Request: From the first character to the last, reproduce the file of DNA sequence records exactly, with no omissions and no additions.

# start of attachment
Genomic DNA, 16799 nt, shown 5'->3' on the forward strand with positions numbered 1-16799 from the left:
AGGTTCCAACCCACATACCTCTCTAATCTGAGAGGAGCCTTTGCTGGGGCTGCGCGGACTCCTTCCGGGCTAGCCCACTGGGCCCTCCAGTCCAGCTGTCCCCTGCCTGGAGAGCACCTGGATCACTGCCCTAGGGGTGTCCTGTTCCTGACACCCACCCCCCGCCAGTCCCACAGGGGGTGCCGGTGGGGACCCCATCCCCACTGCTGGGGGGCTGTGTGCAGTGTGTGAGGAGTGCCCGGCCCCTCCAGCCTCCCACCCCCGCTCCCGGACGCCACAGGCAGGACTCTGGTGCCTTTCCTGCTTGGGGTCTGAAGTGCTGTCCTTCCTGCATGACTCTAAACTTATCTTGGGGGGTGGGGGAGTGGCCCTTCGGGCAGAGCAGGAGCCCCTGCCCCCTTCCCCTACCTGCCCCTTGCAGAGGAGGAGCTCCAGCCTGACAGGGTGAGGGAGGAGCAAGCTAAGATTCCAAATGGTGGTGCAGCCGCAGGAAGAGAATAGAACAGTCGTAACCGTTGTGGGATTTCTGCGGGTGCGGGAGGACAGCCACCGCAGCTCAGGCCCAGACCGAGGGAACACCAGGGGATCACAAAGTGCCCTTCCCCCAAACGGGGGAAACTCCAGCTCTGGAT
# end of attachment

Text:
Genomic DNA, 16799 nt, shown 5'->3' on the forward strand with positions numbered 1-16799 from the left:
AGGTTCCAACCCACATACCTCTCTAATCTGAGAGGAGCCTTTGCTGGGGCTGCGCGGACTCCTTCCGGGCTAGCCCACTGGGCCCTCCAGTCCAGCTGTCCCCTGCCTGGAGAGCACCTGGATCACTGCCCTAGGGGTGTCCTGTTCCTGACACCCACCCCCCGCCAGTCCCACAGGGGGTGCCGGTGGGGACCCCATCCCCACTGCTGGGGGGCTGTGTGCAGTGTGTGAGGAGTGCCCGGCCCCTCCAGCCTCCCACCCCCGCTCCCGGACGCCACAGGCAGGACTCTGGTGCCTTTCCTGCTTGGGGTCTGAAGTGCTGTCCTTCCTGCATGACTCTAAACTTATCTTGGGGGGTGGGGGAGTGGCCCTTCGGGCAGAGCAGGAGCCCCTGCCCCCTTCCCCTACCTGCCCCTTGCAGAGGAGGAGCTCCAGCCTGACAGGGTGAGGGAGGAGCAAGCTAAGATTCCAAATGGTGGTGCAGCCGCAGGAAGAGAATAGAACAGTCGTAACCGTTGTGGGATTTCTGCGGGTGCGGGAGGACAGCCACCGCAGCTCAGGCCCAGACCGAGGGAACACCAGGGGATCACAAAGTGCCCTTCCCCCAAACGGGGGAAACTCCAGCTCTGGAT